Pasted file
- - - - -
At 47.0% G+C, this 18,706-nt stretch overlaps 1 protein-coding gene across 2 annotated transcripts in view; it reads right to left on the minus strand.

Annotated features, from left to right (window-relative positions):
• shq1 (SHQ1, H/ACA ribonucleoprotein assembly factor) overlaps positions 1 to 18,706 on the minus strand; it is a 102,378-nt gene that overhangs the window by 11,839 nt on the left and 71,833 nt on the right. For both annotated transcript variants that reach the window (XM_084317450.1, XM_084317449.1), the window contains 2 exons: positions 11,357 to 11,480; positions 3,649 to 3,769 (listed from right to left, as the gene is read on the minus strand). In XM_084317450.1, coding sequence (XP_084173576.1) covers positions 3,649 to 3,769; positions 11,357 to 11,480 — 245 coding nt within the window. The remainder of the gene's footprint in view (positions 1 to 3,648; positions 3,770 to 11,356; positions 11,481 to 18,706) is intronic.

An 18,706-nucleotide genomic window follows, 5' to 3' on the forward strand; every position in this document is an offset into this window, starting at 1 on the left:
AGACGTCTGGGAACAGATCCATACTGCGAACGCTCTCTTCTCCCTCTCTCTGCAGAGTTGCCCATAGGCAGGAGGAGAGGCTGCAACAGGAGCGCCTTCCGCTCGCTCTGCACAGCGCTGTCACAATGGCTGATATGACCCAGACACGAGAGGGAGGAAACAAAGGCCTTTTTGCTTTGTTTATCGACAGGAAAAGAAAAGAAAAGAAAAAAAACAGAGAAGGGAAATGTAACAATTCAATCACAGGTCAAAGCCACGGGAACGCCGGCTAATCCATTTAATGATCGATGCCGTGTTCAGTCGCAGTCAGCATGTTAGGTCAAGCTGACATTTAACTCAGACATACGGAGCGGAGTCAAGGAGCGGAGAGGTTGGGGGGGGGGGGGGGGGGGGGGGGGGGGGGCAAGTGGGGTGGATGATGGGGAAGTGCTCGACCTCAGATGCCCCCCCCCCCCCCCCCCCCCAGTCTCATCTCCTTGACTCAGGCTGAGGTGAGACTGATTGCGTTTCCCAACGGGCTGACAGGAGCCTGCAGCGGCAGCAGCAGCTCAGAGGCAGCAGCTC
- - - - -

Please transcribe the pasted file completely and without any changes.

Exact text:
At 47.0% G+C, this 18,706-nt stretch overlaps 1 protein-coding gene across 2 annotated transcripts in view; it reads right to left on the minus strand.

Annotated features, from left to right (window-relative positions):
• shq1 (SHQ1, H/ACA ribonucleoprotein assembly factor) overlaps positions 1 to 18,706 on the minus strand; it is a 102,378-nt gene that overhangs the window by 11,839 nt on the left and 71,833 nt on the right. For both annotated transcript variants that reach the window (XM_084317450.1, XM_084317449.1), the window contains 2 exons: positions 11,357 to 11,480; positions 3,649 to 3,769 (listed from right to left, as the gene is read on the minus strand). In XM_084317450.1, coding sequence (XP_084173576.1) covers positions 3,649 to 3,769; positions 11,357 to 11,480 — 245 coding nt within the window. The remainder of the gene's footprint in view (positions 1 to 3,648; positions 3,770 to 11,356; positions 11,481 to 18,706) is intronic.

An 18,706-nucleotide genomic window follows, 5' to 3' on the forward strand; every position in this document is an offset into this window, starting at 1 on the left:
AGACGTCTGGGAACAGATCCATACTGCGAACGCTCTCTTCTCCCTCTCTCTGCAGAGTTGCCCATAGGCAGGAGGAGAGGCTGCAACAGGAGCGCCTTCCGCTCGCTCTGCACAGCGCTGTCACAATGGCTGATATGACCCAGACACGAGAGGGAGGAAACAAAGGCCTTTTTGCTTTGTTTATCGACAGGAAAAGAAAAGAAAAGAAAAAAAACAGAGAAGGGAAATGTAACAATTCAATCACAGGTCAAAGCCACGGGAACGCCGGCTAATCCATTTAATGATCGATGCCGTGTTCAGTCGCAGTCAGCATGTTAGGTCAAGCTGACATTTAACTCAGACATACGGAGCGGAGTCAAGGAGCGGAGAGGTTGGGGGGGGGGGGGGGGGGGGGGGGGGGGGGCAAGTGGGGTGGATGATGGGGAAGTGCTCGACCTCAGATGCCCCCCCCCCCCCCCCCCCCCAGTCTCATCTCCTTGACTCAGGCTGAGGTGAGACTGATTGCGTTTCCCAACGGGCTGACAGGAGCCTGCAGCGGCAGCAGCAGCTCAGAGGCAGCAGCTC